Results:

Gives you all the 4 digits plus some are repeated. You can further process the data and remove duplicates.

It seems to me that to perform the fewest possible tests without relying on any particularly abstract insights, you probably want to iterate over the fangs and cull any obviously pointless candidates.

For example, since `x*y == y*x` about half your search space can be eliminated by only evaluating cases where `y > x`. If the largest two-digit fang is 99 then the smallest which can make a four-digit number is 11, so don't start lower than 11.

EDIT:

OK, throwing everything I thought of into the mix (even though it looks silly against the leading solution).

``````for (x = 11; x < 100; x++)
{
/* start y either at x, or if x is too small then 1000 / x */
for (y = (x * x < 1000 ? 1000 / x : x); y < 100; y++)
{
int p = x * y;

/* if sum of digits in product is != sum of digits in x+y, then skip */
if ((p - (x + y)) % 9 != 0)
continue;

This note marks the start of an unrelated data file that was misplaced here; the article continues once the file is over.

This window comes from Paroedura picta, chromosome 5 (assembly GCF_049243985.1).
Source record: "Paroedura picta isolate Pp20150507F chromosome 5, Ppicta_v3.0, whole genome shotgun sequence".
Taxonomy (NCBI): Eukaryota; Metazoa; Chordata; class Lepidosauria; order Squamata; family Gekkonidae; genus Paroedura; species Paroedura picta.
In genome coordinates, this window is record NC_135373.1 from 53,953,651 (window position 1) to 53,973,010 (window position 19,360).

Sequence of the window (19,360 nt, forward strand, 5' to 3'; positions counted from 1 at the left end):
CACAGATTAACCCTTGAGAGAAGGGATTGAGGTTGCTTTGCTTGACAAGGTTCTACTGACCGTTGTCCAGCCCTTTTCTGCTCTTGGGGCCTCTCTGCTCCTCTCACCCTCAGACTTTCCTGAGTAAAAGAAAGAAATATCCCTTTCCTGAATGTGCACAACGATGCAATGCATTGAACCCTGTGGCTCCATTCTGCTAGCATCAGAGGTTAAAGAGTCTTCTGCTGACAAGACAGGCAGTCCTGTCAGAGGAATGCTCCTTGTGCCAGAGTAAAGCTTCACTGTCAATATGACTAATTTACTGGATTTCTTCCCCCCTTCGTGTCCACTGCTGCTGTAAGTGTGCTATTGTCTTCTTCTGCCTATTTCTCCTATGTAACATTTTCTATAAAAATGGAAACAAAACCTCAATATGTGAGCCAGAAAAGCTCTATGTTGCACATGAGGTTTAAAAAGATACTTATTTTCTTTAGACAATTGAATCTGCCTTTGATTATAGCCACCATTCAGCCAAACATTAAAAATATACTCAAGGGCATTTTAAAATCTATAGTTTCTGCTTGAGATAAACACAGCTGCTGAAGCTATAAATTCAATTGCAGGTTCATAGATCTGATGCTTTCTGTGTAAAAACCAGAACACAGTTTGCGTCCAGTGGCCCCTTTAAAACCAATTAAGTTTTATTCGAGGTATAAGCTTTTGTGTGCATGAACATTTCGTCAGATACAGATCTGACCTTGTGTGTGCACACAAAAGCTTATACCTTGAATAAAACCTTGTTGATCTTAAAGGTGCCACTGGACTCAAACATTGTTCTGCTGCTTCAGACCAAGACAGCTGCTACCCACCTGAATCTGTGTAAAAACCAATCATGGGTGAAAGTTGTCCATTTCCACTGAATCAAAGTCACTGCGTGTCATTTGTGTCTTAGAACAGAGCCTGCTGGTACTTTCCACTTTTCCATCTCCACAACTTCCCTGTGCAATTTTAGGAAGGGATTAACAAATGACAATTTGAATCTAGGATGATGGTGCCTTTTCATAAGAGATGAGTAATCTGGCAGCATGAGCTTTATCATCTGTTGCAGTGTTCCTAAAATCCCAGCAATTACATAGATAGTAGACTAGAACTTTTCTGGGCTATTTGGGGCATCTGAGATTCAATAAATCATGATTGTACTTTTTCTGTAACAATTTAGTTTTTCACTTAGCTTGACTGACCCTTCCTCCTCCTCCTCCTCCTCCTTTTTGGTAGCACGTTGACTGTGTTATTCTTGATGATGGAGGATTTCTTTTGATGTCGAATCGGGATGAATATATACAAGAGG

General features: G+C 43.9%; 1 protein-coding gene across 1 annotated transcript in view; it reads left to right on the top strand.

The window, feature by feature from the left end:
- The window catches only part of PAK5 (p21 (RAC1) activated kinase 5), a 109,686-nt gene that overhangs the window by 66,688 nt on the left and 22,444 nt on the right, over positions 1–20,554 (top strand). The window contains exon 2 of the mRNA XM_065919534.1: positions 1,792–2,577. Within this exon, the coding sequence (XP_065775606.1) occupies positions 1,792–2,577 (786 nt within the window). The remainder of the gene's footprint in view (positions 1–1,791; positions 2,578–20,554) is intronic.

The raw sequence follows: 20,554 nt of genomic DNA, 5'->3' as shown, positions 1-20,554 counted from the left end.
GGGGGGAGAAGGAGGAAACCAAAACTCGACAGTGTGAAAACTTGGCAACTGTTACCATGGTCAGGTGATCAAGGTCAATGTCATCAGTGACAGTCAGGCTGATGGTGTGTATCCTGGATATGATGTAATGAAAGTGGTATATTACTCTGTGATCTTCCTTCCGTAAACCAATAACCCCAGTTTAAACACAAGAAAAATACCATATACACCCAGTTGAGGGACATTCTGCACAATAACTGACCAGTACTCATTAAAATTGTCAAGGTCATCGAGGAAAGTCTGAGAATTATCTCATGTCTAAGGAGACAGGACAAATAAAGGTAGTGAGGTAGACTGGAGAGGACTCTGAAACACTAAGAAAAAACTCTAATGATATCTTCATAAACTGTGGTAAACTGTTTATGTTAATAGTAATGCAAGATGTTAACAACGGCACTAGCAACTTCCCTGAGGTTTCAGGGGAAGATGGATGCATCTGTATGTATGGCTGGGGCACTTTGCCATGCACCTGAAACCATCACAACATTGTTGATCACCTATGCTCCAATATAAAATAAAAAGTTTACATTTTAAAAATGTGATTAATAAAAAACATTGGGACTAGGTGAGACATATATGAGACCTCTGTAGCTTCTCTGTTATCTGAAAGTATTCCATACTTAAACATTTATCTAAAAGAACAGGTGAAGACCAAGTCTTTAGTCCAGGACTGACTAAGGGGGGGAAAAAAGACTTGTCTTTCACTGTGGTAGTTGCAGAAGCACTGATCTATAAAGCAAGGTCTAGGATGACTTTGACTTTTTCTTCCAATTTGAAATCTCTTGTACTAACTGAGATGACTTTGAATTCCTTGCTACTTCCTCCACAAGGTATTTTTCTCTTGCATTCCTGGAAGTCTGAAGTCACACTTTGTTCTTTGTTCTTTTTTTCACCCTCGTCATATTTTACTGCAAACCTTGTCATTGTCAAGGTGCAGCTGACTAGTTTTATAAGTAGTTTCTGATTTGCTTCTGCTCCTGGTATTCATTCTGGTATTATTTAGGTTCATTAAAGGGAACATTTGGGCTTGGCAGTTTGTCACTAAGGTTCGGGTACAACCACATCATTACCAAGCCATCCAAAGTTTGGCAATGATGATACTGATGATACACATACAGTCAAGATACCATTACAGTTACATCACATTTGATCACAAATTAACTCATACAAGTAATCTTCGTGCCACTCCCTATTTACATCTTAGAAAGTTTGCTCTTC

if (is_vampire(p, x, y))
printf("%d\n", p);
}
}
``````

and the test, since I haven't seen anyone use a histogram, yet:

``````int is_vampire(int p, int x, int y)
{
int h = { 0 };
int i;
for (i = 0; i < 4; i++)
{
h[p % 10]++;
p /= 10;
}
for (i = 0; i < 2; i++)
{
h[x % 10]--;
h[y % 10]--;
x /= 10;
y /= 10;
}
for (i = 0; i < 10; i++)
if (h[i] != 0)
return 0;
return 1;
}
``````

1260 1395 1435 1530 1827 2187 6880 is vampire

I am new to programming... But there are only 12 combinations in finding all 4-digit vampire numbers. My poor answer is:

``````public class VampNo {

public static void main(String[] args) {
for(int i = 1000; i < 10000; i++) {

int a = i/1000;
int b = i/100%10;
int c = i/10%10;
int d = i%10;

if((a * 10 + b) * (c * 10 + d) == i || (b * 10 + a) * (d * 10 + c) == i ||
(a * 10 + d) * (b * 10 + c) == i || (d * 10 + a) * (c * 10 + b) == i ||
(a * 10 + c) * (b * 10 + d) == i || (c * 10 + a) * (d * 10 + b) == i ||
(a * 10 + b) * (d * 10 + c) == i || (b * 10 + a) * (c * 10 + d) == i ||
(b * 10 + c) * (d * 10 + a) == i || (c * 10 + b) * (a * 10 + d) == i ||
(a * 10 + c) * (d * 10 + b) == i || (c * 10 + a) * (b * 10 + d) == i)
System.out.println(i + " is vampire");

}
}
}
``````